The U.S. Senate approved the conference legislation known as the Every Student Succeeds Act (ESSA), a measure that – once signed into law by President Obama – will replace the No Child Left Behind (NCLB) federal law and will serve as the latest iteration of the Elementary and Secondary Education Act (ESEA).
The measure passed by a vote of 85-12. The 12 senators who voted against it are: Sens. Blunt (R-MO), Crapo (R-ID), Daines (R-MT), Flake (R-AZ), Lee (R-UT), Moran (R-KS), Paul (R-KY), Risch (R-ID), Sasse (R-NE), Scott (R-SC), Shelby (R-AL), and Vitter (R-LA).
Three senators did not vote on the bill: Sens. Cruz (R-TX), Rubio (R-FL), and Sanders (I-VT). Cruz voted against advancing the legislation on Tuesday. Both Rubio and Sanders did not vote on cloture either.
“While the Every Student Succeeds Act takes important steps in restoring some control over education decisions back to the states, it does not go far enough,” Rubio said in a statement to Breitbart News. “Unfortunately, the bill does not grant states autonomy in all education decision-making, expands the federal government’s role in Pre-K, and fails to include important measures that broaden school choice. Due to these shortcomings, I am unable to lend my support to this bill.”
Chairman of the Senate committee that oversees education Sen. Lamar Alexander described the bill as a “Christmas present” to America’s schoolchildren and teachers, adding that the reason why he has such great praise for the bill is because it’s “bipartisan.”
Alexander and ranking member Sen. Patty Murray spent much of their floor time praising each other for their achievement.
Establishment Washington leaders hailed the bill as a model for how the Senate should work – with compromise and bipartisanship.
“It’s an extraordinary accomplishment,” said South Dakota Democrat and former Senate majority leader and founder of the Bipartisan Policy Center Tom Daschle, according to the Washington Post in July.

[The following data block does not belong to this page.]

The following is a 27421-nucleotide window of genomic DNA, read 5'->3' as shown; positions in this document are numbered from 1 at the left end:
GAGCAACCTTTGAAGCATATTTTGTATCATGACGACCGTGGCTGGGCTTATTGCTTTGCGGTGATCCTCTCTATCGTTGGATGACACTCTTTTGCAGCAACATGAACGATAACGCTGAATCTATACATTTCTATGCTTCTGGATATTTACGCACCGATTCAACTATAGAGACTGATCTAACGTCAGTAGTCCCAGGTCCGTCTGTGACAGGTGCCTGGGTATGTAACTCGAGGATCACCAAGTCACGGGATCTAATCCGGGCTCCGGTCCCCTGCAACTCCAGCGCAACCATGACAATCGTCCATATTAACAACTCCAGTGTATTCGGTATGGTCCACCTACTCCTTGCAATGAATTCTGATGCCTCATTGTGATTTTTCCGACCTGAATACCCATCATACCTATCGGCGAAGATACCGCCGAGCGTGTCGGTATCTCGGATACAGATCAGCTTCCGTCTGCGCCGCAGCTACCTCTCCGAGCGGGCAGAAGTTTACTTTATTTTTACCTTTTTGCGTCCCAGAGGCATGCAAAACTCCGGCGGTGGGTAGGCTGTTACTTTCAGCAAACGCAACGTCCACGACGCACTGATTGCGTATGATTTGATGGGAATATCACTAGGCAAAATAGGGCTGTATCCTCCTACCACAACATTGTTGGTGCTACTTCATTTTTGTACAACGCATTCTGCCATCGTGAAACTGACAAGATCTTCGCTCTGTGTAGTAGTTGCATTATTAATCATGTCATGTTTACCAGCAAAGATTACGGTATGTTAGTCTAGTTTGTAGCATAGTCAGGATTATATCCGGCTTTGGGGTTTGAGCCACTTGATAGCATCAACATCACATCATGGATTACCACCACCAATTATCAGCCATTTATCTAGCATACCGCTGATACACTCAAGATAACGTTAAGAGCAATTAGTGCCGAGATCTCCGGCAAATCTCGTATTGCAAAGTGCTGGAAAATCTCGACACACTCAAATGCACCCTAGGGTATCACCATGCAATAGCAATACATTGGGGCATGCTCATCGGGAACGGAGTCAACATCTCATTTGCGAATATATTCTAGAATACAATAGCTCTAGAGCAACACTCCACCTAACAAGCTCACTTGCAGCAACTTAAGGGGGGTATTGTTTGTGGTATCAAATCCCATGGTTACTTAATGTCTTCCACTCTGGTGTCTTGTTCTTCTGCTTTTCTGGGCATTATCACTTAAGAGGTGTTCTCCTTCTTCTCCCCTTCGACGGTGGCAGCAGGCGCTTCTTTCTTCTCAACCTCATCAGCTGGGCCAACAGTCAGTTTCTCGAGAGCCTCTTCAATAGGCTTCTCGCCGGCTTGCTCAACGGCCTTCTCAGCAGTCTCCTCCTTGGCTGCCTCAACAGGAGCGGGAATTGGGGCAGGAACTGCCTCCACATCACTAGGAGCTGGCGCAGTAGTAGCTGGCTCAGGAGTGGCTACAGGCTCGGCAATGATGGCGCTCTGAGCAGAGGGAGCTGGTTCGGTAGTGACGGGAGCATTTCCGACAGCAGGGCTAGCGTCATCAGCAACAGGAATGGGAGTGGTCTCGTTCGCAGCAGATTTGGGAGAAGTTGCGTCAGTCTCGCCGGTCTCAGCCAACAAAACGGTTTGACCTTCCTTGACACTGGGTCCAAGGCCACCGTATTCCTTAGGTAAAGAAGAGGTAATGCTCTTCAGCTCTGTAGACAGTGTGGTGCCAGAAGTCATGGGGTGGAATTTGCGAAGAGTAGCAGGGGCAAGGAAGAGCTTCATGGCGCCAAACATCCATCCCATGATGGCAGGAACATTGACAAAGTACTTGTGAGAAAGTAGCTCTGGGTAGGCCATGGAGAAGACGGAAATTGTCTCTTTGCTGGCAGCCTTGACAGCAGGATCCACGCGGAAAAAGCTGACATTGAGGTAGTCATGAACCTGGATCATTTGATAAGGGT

Alexander said he took Murray’s advice to compromise on the bill.
“And it turned out to be good advice,” he said later in an interview. “I gave up something, but I gained more — not only a working relationship with her but a lot of support from the Democratic members of the committee.”
He names the nation’s two largest teachers’ unions and other pro-Common Core groups as supporters of the bill.
In a statement on his website, Cruz said:
The Every Student Succeeds Act unfortunately continues to propagate the large and ever-growing role of the federal government in our education system—the same federal government that sold us failed top-down standards like Common Core. We should be empowering parents and local school districts instead of perpetuating the same tired approach that continues to fail our nation’s children. In many ways, the conference report was worse than the original Senate bill—removing the few good provisions from the House bill that would have allowed some Title I portability for low-income students as well as a parental opt-out from onerous federal accountability standards. The American people expect the Republican majority to do better. And our children deserve better, which is why I cannot support this bill.